Brian D. Anderson was born in 1971, and grew up in the small town of Spanish Fort, A. He attended Fairhope High, then later Springhill College where his love for fantasy grew into a lifelong obsession. His hobbies include chess, history, and spending time with his son.

Jonathan Anderson was born in March of 2003. His creative spirit became evident by the age of three when he told his first original story. In 2010 he came up with the concept for The Godling Chronicles that grew into an exciting collaboration between father and son. Jonathan enjoys sports, chess, music, games, and of course, telling stories.

It has been five hundred years since the Great War between Elf and Human ripped the world apart, and the Dark Knight of Angrääl has stolen the Sword of Truth. With it, he has trapped the Gods in heaven. If left unchallenged he will kill the Gods and reshape the world into an unimaginable hell. The only hope for all of creation is a boy named Gewey Stedding, the only being born from the union of two Gods. Aided by Lee Starfinder, the son of Saraf, God of the Sea, and a mortal woman, he must discover the true nature of his power. However, this will not be easy. He is bound to the earth a mortal man, and in many ways is very human. When Kaylia, a young elf woman, joins their party, Gewey discovers that perils of the heart can be as treacherous as any sword. Gewey, Lee, Kaylia and other friends they meet on their journey, must battle the Dark Knight, find a way to heal the hatred between elf and man, and restore heaven itself.



Brian’s Author Page ~ Blog
Brian’s Facebook ~ Twitter:  @GodlingChron
Brian’s Fan Page

Friday, August 24, 2012

Review: The Time Travel Journals: Shipbuilder

The Time Travel Journals: Shipbuilder
Marlene Dotterer
269 pages
THE TIME TRAVEL JOURNALS: SHIPBUILDER by Marlene Dotterer is a masterful combination of Science Fiction, Historical Fiction, and Romance set mostly in early 20th-century Belfast, Ireland.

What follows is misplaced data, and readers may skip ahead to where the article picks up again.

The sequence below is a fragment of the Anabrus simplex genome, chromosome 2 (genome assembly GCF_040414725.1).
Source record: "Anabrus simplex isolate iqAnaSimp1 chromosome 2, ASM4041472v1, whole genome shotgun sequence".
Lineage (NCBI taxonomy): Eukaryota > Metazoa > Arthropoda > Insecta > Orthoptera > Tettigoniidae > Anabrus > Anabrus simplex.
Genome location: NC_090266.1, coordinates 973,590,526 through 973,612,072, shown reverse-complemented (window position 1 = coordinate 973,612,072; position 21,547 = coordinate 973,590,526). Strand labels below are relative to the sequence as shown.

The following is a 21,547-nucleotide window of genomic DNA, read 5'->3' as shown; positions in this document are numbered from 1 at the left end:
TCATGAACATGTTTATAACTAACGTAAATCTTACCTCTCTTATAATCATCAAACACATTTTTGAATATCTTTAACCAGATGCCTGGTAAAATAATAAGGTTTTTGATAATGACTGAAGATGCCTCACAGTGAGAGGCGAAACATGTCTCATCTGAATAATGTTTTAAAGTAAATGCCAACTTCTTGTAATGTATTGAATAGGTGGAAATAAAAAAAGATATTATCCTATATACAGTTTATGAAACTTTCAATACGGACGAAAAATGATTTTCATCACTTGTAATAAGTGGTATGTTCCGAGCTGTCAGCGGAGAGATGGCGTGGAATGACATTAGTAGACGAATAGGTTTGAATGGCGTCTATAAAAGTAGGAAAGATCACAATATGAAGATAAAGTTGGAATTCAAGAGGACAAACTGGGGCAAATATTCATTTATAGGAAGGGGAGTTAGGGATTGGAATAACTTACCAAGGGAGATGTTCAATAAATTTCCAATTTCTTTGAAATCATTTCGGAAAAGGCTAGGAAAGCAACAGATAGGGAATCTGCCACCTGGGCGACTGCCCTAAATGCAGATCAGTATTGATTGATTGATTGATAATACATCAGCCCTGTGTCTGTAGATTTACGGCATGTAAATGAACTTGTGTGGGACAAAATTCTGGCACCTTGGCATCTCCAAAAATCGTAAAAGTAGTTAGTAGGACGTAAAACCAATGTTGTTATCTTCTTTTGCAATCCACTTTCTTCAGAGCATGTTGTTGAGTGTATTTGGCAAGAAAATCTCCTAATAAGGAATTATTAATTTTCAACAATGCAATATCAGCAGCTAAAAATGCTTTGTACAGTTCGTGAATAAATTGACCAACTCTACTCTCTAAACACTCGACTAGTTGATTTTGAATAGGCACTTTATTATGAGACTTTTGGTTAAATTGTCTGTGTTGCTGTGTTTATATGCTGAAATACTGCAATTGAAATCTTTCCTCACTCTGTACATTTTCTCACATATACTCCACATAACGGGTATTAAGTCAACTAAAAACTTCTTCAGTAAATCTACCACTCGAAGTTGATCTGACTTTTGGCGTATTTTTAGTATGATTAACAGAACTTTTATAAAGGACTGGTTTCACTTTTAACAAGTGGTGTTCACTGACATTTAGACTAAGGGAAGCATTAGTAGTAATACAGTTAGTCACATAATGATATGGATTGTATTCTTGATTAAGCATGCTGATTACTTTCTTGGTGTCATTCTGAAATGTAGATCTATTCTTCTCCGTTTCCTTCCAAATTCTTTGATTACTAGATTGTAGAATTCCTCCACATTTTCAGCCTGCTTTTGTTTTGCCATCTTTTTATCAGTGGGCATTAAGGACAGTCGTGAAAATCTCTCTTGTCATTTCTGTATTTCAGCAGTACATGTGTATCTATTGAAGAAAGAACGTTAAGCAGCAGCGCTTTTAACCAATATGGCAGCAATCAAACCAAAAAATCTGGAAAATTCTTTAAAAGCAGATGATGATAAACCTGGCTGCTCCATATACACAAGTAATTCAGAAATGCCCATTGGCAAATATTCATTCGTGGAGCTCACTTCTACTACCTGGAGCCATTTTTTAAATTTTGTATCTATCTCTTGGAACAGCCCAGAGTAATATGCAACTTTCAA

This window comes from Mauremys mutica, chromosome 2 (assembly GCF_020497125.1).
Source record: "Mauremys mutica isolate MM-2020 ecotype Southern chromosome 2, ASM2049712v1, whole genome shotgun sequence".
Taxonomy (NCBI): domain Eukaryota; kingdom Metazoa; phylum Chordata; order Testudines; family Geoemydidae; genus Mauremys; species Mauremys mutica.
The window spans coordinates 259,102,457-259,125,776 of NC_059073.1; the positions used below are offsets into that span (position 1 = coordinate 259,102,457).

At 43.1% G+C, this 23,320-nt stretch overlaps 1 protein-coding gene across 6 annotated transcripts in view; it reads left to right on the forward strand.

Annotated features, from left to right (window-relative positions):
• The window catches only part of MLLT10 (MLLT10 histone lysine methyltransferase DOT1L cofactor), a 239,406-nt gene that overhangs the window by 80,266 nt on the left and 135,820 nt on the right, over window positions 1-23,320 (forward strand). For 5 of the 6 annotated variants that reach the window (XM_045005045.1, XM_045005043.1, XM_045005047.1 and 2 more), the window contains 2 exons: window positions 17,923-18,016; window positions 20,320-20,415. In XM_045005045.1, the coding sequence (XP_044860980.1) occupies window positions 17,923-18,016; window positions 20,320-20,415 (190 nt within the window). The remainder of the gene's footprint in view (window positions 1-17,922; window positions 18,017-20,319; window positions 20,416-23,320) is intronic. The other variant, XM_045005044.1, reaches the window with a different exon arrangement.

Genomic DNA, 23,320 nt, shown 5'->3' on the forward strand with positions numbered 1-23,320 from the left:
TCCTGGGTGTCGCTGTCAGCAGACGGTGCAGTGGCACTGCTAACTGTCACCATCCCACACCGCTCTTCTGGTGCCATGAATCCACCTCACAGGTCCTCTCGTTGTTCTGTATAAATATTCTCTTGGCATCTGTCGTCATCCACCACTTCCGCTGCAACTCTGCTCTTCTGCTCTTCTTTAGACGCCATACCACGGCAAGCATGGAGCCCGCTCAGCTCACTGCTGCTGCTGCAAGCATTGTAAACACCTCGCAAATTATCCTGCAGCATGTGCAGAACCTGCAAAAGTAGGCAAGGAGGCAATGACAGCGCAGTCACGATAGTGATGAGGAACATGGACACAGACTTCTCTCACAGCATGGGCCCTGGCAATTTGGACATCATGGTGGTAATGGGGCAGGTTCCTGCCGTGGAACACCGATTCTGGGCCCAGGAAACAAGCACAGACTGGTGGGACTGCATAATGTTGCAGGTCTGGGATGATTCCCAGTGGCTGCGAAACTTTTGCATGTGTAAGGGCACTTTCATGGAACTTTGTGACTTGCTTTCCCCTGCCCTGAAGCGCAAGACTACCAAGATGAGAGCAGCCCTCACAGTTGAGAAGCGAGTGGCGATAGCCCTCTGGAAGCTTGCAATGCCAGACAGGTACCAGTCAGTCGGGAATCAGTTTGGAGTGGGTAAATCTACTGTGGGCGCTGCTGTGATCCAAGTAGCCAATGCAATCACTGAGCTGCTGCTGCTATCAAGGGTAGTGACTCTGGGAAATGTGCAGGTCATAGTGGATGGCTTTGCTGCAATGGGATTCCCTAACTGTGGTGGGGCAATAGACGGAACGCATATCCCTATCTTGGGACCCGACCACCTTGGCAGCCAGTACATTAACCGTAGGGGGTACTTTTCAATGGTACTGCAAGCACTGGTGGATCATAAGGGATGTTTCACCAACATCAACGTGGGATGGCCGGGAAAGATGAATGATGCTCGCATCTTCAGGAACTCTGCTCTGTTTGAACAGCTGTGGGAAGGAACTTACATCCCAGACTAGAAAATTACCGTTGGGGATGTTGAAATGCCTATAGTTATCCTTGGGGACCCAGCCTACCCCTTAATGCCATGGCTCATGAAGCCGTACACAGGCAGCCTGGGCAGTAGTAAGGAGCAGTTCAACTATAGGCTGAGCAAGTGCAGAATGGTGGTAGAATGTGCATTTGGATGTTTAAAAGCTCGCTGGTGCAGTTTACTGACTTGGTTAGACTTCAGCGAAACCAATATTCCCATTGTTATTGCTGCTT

The story starts with Sam, a 60 year-old physicist making one last attempt at proving that he and his team had been able to send objects back in time in order to secure the project’s funding. Just as he turned on his time travel apparatus, Casey, a postgraduate student enters the field and they are both sent back a 100 years to Belfast in 1906, two years before the orders to build the Titanic.
The characters, early 20th-century culture, religious conflict, and Belfast came to life on the pages of Dotterer’s book. For me, there was just the right balance between putting the reader in Belfast and feeling the events through the main character’s eyes. Although there were some expository scenes where Sam explains a technical or cultural detail unfamiliar to Casey, those scenes do move the story and character forward and did not slow down the pace of the story.
Ever since I read “A Connecticut Yankee in King Arthur’s Court,” I’ve loved time travel novels—so much so that I will look past smoke and mirrors to enjoy a good story. I am happy to report, that not only is SHIPBUILDER a very good story, but this is one of the few books that handle the issues surrounding time travel intelligently and plausibly. Since the time travel aspect is part of the story, and not just an enabler, this is especially important. I could see that Dotterer put as much thought and research into time travel as she did for the Titanic, Belfast, and Irish culture. 

SHIPBUILDER available in print at Amazon and B&N and digitally at Amazon, B&N, and Smashwords.
I am looking forward to BRIDGEBUILDERS, the second book in THE TIME TRAVEL JOURNALS.